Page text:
In reading accelerated c++ I was confused by the explanation given for why the invariant becomes false (see code below):

The invariant is defined by the author (in this case) as:

The invariant for our while is that we have written r rows of output so far. When we define r, we give it an initial value of 0. At this point, we haven't written anything at all. Setting r to 0 obviously makes the invariant true, so we have met the first requirement.

```
// invariant: we have written r rows so far
int r = 0;
// setting r to 0 makes the invariant true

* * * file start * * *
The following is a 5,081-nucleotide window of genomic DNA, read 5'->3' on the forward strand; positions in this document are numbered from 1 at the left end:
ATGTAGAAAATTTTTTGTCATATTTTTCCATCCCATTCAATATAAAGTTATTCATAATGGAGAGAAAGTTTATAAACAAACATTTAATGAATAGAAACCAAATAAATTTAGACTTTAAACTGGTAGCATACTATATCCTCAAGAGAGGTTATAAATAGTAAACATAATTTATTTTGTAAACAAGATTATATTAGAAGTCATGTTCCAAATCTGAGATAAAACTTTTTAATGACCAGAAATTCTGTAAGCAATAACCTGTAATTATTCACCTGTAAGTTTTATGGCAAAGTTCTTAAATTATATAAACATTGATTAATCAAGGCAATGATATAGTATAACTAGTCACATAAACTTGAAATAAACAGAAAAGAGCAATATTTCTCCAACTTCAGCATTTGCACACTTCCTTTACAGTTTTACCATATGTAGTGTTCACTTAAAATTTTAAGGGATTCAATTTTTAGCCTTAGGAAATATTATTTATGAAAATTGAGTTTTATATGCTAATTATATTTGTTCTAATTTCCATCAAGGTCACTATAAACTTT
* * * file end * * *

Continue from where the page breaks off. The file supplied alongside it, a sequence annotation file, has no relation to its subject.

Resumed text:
while (r != rows) {
// we can assume that the invariant is true here
// writing a row of output makes the invariant false <- WHY?
std::cout << std::endl;
// incrementing r makes the invariant true again
++r;
}
// we can conclude that the invariant is true here
```

Then later explains...

Writing a row of output causes the invariant to become false, because r is no longer the number of rows we have written

Given the definition i can't form a connection between the two.

Why does the invariant become false when a row of output is writing?

`endl`

puts a newline, so you've now written 1 row of output and have moved onto the second. Incrementing`r`

brings the number up from 0 to 1. Until you do increment`r`

after the print, it holds data that you've written 0 rows, but in actuality you've written 1. – chris Jun 1 '12 at 22:50